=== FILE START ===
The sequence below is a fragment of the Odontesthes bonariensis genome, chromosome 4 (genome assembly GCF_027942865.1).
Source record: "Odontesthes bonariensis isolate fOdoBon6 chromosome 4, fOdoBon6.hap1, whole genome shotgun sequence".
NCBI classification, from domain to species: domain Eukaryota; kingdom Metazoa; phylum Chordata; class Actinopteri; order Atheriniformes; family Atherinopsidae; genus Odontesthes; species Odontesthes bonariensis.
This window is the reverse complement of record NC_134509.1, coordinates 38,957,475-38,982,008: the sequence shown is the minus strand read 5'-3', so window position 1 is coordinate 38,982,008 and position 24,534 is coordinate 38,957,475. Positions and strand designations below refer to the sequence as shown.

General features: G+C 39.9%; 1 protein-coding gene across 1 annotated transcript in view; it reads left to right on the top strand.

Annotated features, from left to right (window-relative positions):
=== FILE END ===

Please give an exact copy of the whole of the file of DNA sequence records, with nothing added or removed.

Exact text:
The sequence below is a fragment of the Odontesthes bonariensis genome, chromosome 4 (genome assembly GCF_027942865.1).
Source record: "Odontesthes bonariensis isolate fOdoBon6 chromosome 4, fOdoBon6.hap1, whole genome shotgun sequence".
NCBI classification, from domain to species: domain Eukaryota; kingdom Metazoa; phylum Chordata; class Actinopteri; order Atheriniformes; family Atherinopsidae; genus Odontesthes; species Odontesthes bonariensis.
This window is the reverse complement of record NC_134509.1, coordinates 38,957,475-38,982,008: the sequence shown is the minus strand read 5'-3', so window position 1 is coordinate 38,982,008 and position 24,534 is coordinate 38,957,475. Positions and strand designations below refer to the sequence as shown.

General features: G+C 39.9%; 1 protein-coding gene across 1 annotated transcript in view; it reads left to right on the top strand.

Annotated features, from left to right (window-relative positions):